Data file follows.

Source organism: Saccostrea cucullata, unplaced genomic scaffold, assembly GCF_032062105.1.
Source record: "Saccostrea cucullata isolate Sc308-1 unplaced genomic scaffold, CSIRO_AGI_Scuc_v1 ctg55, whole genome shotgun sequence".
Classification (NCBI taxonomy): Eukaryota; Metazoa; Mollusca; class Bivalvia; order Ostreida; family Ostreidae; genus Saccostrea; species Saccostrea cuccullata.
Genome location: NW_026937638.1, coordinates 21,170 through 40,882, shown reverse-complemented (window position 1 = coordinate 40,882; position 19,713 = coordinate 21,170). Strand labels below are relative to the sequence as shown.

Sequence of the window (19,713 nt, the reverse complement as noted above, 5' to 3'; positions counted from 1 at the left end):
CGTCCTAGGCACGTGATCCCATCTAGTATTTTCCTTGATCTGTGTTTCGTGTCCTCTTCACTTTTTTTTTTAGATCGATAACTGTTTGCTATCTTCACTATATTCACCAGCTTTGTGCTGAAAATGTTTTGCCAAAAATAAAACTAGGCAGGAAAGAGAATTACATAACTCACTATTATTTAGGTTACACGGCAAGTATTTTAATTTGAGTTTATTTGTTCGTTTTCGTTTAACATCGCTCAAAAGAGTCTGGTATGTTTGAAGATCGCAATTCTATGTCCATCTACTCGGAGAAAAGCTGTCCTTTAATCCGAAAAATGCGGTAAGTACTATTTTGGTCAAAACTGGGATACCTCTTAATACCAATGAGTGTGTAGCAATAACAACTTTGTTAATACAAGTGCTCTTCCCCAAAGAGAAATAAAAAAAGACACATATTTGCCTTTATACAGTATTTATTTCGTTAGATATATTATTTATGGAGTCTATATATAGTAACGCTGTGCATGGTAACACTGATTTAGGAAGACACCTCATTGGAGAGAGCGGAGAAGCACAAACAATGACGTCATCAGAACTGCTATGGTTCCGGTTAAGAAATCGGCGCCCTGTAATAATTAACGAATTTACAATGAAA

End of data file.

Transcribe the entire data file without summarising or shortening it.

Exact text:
Source organism: Saccostrea cucullata, unplaced genomic scaffold, assembly GCF_032062105.1.
Source record: "Saccostrea cucullata isolate Sc308-1 unplaced genomic scaffold, CSIRO_AGI_Scuc_v1 ctg55, whole genome shotgun sequence".
Classification (NCBI taxonomy): Eukaryota; Metazoa; Mollusca; class Bivalvia; order Ostreida; family Ostreidae; genus Saccostrea; species Saccostrea cuccullata.
Genome location: NW_026937638.1, coordinates 21,170 through 40,882, shown reverse-complemented (window position 1 = coordinate 40,882; position 19,713 = coordinate 21,170). Strand labels below are relative to the sequence as shown.

Sequence of the window (19,713 nt, the reverse complement as noted above, 5' to 3'; positions counted from 1 at the left end):
CGTCCTAGGCACGTGATCCCATCTAGTATTTTCCTTGATCTGTGTTTCGTGTCCTCTTCACTTTTTTTTTTAGATCGATAACTGTTTGCTATCTTCACTATATTCACCAGCTTTGTGCTGAAAATGTTTTGCCAAAAATAAAACTAGGCAGGAAAGAGAATTACATAACTCACTATTATTTAGGTTACACGGCAAGTATTTTAATTTGAGTTTATTTGTTCGTTTTCGTTTAACATCGCTCAAAAGAGTCTGGTATGTTTGAAGATCGCAATTCTATGTCCATCTACTCGGAGAAAAGCTGTCCTTTAATCCGAAAAATGCGGTAAGTACTATTTTGGTCAAAACTGGGATACCTCTTAATACCAATGAGTGTGTAGCAATAACAACTTTGTTAATACAAGTGCTCTTCCCCAAAGAGAAATAAAAAAAGACACATATTTGCCTTTATACAGTATTTATTTCGTTAGATATATTATTTATGGAGTCTATATATAGTAACGCTGTGCATGGTAACACTGATTTAGGAAGACACCTCATTGGAGAGAGCGGAGAAGCACAAACAATGACGTCATCAGAACTGCTATGGTTCCGGTTAAGAAATCGGCGCCCTGTAATAATTAACGAATTTACAATGAAA